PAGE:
Software Bill of Materials (SBoM) - Practicing Continuous Integration and Continuous Delivery on AWS

Software Bill of Materials (SBoM)

SBoM is a complete, formally structured list of components, libraries and modules that are required to build a given piece of software and the supply chain relationships between them. In the United States, SBoMs are required in government contracts through Executive Order 14028.

Why is SBoM important?

SBoM serves three main purposes:

  • Intellectual Property (IP) Management: IP Management is a process that manages the creations of the mind and human intellect. The main types of IP include but not limited to patents, copyrights, trademarks, trade secrets, and source code. For that reason, export compliance, open-source license compliance and regular audits are core components of the IP Management process.

  • Software Supply Chain Security: What goes into your software is quite critical and placing proactive measures avoid managing failures during the production phases. Continuous Vulnerability Management, implementation of End-Of-Life processes for software and building standardized high assurance systems are important steps towards building a Secure Software Supply Chain.

  • Asset Management: You cannot manage what you do not see therefore to know and understand what your company has as assets, how they operate and interact individually and with each other is important to make improvements. It is also crucial to monitor and document all the assets to ensure only authorized parts are used to protect the supply chain.

Software Supply Chain

Software Supply Chain represents everything that is part of an application or interacts with it, during the entire software development life cycle (SDLC). It is composed of components, libraries, tools, elements, sources, and processes with subcomponents including but not limited to application dependencies, container (Operating System) packages, application package managers, Operating System package managers, unmanaged source files, unmanaged binaries, and snippets within proprietary code.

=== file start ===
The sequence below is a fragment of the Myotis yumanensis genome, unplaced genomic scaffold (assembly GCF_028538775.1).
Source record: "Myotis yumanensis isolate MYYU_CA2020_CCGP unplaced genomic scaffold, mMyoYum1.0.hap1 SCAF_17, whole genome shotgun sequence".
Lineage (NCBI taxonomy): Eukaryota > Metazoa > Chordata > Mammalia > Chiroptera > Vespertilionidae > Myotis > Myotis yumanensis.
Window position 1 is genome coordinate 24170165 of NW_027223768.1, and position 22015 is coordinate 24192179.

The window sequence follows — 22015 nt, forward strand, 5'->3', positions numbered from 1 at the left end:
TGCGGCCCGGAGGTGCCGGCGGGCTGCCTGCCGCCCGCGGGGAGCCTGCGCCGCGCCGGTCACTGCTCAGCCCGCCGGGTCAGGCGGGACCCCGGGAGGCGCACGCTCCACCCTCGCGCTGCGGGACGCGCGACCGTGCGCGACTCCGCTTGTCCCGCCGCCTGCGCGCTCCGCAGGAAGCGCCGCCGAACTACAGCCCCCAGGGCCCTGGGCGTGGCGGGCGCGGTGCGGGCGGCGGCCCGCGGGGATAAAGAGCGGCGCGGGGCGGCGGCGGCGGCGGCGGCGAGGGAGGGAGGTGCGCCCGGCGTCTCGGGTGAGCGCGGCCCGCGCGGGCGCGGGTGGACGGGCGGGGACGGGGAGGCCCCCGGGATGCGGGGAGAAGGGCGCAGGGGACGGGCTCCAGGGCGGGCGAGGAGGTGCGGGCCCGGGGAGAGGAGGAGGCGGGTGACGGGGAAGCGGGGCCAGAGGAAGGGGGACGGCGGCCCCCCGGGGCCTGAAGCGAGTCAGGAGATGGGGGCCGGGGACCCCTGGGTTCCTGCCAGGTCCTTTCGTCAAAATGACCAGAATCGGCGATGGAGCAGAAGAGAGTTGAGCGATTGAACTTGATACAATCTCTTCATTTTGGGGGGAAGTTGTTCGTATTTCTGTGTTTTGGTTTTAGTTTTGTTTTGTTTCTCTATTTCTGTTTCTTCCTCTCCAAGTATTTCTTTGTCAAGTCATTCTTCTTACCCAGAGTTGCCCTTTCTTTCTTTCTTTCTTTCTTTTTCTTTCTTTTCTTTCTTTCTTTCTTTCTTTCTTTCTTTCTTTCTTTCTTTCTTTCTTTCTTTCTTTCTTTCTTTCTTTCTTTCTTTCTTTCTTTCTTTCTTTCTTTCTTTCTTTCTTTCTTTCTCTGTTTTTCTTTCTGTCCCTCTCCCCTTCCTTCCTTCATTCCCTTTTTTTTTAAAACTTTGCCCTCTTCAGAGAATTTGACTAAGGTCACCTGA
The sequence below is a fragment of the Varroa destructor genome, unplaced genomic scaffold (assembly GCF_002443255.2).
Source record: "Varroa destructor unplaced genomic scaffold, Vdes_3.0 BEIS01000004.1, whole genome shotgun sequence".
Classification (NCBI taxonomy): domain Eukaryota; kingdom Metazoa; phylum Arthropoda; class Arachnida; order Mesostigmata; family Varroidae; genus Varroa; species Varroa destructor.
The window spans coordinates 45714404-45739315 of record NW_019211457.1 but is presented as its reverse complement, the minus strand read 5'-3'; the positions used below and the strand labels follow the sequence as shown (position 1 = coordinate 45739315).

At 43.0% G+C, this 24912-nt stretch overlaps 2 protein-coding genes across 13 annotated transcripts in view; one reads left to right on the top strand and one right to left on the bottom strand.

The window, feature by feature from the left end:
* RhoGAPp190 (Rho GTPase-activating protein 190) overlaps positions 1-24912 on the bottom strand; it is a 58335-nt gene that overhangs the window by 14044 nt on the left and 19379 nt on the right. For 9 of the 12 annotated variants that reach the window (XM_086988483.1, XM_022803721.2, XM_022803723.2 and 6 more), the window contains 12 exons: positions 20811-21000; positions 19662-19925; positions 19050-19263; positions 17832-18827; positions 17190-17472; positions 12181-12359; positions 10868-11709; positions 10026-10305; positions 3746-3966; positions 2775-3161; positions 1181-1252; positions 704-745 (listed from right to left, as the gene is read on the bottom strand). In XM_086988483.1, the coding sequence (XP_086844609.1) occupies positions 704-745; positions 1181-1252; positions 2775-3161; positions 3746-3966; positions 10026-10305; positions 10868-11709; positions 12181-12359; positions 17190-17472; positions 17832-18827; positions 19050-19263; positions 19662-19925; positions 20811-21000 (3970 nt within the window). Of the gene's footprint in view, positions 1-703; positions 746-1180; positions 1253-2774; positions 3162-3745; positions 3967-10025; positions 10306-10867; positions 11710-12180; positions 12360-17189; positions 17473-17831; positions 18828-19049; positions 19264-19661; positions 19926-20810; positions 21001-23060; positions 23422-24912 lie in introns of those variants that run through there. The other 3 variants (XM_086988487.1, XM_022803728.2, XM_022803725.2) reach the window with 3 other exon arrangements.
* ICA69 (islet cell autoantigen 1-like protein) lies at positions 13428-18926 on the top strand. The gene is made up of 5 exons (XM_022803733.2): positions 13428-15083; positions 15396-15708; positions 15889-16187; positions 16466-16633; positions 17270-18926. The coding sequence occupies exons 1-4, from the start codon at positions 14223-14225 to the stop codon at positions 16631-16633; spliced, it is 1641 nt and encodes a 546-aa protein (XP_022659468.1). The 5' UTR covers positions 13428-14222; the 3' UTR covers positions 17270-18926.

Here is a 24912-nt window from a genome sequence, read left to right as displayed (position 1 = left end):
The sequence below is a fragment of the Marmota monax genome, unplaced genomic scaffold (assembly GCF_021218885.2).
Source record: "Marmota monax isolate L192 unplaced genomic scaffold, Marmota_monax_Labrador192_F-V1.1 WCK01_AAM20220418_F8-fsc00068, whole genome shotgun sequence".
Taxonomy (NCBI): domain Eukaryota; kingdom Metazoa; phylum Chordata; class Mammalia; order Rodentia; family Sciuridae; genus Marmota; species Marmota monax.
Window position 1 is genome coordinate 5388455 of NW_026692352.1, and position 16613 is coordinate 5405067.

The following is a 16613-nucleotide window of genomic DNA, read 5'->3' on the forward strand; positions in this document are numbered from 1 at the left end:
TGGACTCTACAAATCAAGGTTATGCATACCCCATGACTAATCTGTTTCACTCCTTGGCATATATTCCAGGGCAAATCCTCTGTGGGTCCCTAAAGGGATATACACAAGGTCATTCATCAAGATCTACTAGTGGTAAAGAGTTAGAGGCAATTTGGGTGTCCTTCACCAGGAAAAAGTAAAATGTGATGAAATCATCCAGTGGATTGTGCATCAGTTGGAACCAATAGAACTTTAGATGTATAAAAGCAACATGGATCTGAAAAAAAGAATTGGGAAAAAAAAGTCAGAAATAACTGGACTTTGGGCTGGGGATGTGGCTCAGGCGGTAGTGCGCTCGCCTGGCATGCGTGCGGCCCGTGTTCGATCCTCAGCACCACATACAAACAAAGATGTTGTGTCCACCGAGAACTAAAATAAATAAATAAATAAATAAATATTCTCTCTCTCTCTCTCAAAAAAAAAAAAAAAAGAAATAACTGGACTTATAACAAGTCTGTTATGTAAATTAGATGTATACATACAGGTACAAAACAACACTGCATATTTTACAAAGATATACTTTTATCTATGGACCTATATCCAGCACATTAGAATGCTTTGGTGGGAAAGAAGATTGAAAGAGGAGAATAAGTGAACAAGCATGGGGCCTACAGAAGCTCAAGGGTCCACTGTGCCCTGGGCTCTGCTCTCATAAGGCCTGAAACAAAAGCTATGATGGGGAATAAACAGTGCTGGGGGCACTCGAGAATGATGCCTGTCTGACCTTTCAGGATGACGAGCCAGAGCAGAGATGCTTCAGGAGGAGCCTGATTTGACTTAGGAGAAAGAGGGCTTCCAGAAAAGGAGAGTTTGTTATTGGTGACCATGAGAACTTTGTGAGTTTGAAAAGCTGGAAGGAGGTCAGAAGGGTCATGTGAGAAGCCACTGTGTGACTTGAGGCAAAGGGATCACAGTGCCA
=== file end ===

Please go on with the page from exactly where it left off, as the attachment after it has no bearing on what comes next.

Security Risks towards any of those components will serve as the weakest link to the overall supply chain therefore it is vital to monitor and handle each component vigorously.

Mitigating all chain threats may not be possible at first but managing the risks and prioritizing them while applying general security practices will have a positive impact to the overall risk. Some of the practices including but not limited to are:

  • Apply least privilege to resources across the software supply chain, enable multi-factor authentication and use strong passwords. Store password in encrypted password vaults and facilitate password-less authentication systems where applicable.

  • Increase employee security awareness with regular trainings, enablement sessions and game days.

  • Continuously monitor, update, and harden your devices. Isolate, prioritize, and maintain systems with critical vulnerabilities.

  • Know, monitor, and assess your suppliers starting with Direct (Tier-1) suppliers and going down the line by covering all of your suppliers.

  • Implement secure coding practices and publish them internally for easy access so that they are used across the board and become as part of a developers’ coding practice.

  • Apply security in every stage of the CI/CD pipeline.